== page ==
Reconciling PFI/PPP Expiry with Net Zero Objectives
PFI Contract Expiry
The UK’s Infrastructure and Projects Authority (“IPA”) recently published their guidance for contracting authorities on Preparing for PFI Contract Expiry. The direction provides toolkits and recommendations for how public sector contracting authorities can approach the expiry of these contracts. The guidance also stresses the importance of stakeholders working together. This recognises that a PFI contract’s expiry interweaves with a separate workstream on the provision of future services.
In this context, there is an emphasis on handing back assets to support that future provision:
“At the point of contract expiry, the assets will typically be 20 to 30 years old. It is inevitable that the authority’s requirements, guidance (for example, Building Bulletins) and policy/legislation (for example, net zero carbon obligations) will have changed in this period. The authority should therefore review the hand back criteria to determine whether they align with future needs… the hand back requirements, and thus also the focus of lifecycle spend, may need to be reconsidered in order to reflect any changes to the authority’s needs.”
The impetus for defining and articulating these future needs will come from the Authority. The PFI Project Company can highlight opportunities for how expiry can facilitate the transition towards future needs (either within the existing contract or through variations). The default position for the PFI parties is to comply with the agreement unless instructed differently.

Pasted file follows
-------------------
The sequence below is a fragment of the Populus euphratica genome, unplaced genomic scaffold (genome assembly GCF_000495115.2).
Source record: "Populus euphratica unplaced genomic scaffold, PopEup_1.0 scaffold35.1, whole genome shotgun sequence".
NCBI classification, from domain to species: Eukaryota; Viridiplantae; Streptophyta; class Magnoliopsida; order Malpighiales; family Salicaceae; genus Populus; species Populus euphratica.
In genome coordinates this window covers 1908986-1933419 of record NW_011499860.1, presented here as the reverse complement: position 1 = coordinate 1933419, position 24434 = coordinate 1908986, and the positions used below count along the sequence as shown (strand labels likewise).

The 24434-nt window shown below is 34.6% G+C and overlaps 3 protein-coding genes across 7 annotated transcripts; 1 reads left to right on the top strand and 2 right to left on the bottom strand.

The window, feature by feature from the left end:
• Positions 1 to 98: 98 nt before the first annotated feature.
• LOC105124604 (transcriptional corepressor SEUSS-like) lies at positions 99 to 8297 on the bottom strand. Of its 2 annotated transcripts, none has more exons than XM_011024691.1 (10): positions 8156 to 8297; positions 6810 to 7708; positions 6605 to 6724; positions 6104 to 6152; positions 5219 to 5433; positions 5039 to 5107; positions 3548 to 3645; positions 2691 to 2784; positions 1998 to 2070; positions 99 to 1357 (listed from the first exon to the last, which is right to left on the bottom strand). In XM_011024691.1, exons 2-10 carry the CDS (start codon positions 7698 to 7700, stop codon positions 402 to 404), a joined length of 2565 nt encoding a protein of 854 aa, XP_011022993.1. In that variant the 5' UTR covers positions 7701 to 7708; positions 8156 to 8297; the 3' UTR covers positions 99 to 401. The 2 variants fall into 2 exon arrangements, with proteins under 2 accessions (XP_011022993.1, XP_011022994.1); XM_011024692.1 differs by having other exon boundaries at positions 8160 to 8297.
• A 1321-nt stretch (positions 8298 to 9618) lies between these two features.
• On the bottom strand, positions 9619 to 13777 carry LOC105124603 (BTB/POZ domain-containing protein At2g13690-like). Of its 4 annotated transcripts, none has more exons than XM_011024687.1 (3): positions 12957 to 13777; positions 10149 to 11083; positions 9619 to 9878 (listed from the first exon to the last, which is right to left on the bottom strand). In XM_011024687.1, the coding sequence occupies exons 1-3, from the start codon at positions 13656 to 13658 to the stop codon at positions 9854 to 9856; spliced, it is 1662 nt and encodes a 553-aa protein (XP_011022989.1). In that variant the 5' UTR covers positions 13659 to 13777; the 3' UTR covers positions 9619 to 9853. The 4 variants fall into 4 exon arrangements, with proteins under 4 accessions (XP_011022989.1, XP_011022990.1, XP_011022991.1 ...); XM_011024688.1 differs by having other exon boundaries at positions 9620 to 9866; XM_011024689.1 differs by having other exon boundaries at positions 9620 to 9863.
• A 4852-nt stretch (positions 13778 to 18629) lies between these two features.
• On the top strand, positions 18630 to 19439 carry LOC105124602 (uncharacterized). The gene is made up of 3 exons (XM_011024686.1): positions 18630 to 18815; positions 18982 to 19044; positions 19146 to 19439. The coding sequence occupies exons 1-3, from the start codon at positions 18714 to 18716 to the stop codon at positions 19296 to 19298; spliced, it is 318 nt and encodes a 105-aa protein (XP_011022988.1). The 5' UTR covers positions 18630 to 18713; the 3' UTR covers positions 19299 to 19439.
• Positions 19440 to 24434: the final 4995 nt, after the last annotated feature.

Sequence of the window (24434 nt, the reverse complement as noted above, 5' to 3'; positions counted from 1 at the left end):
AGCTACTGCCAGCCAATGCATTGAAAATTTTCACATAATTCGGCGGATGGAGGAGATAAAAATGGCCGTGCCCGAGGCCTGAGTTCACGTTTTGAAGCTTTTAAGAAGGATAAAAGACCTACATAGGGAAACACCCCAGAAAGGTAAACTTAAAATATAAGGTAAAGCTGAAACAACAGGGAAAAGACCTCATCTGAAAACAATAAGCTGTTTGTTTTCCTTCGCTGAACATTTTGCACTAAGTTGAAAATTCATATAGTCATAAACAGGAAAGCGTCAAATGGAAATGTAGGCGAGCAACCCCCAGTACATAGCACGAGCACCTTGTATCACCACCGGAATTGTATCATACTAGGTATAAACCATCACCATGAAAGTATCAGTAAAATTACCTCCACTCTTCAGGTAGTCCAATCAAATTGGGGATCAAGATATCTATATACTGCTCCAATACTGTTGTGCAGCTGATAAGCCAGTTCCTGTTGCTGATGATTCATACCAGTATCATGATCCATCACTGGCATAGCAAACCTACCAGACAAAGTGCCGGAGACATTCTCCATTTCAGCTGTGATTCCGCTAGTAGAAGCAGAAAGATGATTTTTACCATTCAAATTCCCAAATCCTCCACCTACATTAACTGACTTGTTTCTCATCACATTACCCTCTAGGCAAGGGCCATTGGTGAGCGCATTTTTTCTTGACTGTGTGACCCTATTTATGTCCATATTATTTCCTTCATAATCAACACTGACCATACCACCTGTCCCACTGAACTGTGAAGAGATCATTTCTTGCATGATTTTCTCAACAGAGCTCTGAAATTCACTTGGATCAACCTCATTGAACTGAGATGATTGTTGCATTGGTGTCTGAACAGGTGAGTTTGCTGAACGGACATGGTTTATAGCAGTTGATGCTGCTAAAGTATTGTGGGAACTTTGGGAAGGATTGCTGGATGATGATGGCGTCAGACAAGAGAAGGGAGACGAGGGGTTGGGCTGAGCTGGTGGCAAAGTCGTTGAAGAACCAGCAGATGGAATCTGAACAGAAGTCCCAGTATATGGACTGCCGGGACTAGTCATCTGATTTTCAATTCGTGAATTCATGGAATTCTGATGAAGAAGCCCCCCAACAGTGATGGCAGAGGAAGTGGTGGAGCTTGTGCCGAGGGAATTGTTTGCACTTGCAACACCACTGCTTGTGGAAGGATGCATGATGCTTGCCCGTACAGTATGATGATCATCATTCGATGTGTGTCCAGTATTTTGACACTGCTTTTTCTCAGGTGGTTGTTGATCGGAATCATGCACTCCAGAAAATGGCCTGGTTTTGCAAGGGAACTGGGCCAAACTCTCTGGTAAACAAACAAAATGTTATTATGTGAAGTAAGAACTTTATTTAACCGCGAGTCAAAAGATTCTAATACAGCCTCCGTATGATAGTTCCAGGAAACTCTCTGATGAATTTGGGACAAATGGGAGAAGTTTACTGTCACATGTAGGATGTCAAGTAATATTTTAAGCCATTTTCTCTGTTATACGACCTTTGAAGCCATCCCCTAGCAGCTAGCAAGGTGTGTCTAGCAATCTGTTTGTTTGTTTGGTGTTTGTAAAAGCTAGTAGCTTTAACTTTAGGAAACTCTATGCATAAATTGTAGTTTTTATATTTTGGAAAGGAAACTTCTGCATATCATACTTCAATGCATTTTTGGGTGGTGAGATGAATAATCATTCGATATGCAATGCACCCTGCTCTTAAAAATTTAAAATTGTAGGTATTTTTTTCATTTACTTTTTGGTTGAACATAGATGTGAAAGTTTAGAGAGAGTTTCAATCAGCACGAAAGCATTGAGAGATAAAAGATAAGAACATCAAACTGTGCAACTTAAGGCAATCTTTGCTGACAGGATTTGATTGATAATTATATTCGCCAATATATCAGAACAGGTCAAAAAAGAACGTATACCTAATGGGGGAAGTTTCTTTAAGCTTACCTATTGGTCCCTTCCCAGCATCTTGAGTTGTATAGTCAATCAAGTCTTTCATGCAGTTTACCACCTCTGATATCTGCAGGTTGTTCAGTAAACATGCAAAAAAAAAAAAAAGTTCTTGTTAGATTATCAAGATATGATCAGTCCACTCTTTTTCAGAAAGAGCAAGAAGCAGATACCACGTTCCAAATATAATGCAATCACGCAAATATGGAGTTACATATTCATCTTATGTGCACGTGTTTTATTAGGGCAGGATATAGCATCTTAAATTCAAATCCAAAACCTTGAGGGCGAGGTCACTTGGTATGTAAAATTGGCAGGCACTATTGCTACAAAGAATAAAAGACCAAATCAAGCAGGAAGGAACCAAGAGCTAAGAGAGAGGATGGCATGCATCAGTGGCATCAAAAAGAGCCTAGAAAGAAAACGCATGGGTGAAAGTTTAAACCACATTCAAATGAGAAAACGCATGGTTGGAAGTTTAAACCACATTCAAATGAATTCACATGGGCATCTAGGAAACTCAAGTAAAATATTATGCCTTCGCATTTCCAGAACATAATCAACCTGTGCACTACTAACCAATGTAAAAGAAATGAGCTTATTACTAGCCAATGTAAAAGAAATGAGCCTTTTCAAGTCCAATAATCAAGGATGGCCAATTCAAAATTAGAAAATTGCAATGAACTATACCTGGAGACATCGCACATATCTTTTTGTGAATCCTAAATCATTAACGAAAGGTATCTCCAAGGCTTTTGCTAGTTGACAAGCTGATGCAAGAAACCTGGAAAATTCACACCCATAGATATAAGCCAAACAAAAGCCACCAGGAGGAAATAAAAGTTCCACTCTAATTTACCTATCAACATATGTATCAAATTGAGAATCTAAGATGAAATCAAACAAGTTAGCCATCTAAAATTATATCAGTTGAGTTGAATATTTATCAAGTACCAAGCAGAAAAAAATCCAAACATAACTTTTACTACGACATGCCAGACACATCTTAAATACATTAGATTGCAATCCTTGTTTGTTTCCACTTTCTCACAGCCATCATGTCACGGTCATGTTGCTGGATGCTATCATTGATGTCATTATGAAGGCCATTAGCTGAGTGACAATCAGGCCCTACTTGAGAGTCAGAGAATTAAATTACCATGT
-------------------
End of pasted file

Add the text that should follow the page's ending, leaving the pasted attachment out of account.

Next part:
Changes from the existing provision will need the Authority to confirm priorities for the future use of the asset. Agreement and recording of any consequent adjustments to the expiry process and hand back become variations to support the transition.
Net Zero Carbon
One clear example of the challenges of reorienting an asset is reconciling contractual compliance on an expiring PFI contract. This ensures further progress towards Net Zero and embeds it into the future operation of the assets as it reverts to public sector control.
The IPA guidance uses an example, likely on many PFI and PPP projects, focusing on a PFI Project Company (“PFI Co”). That is planning the replacement of existing gas boilers to meet its contractual hand back obligations.
The contract is in writing long before the exploration of Net Zero. Against that contractual requirement, the IPA guidance gives an example of an authority that has made a net zero commitment. As part of that commitment, the authority has a strategy to install heat pumps in place of gas boilers. Although the heat pumps are more expensive, they have a much lower operational carbon output.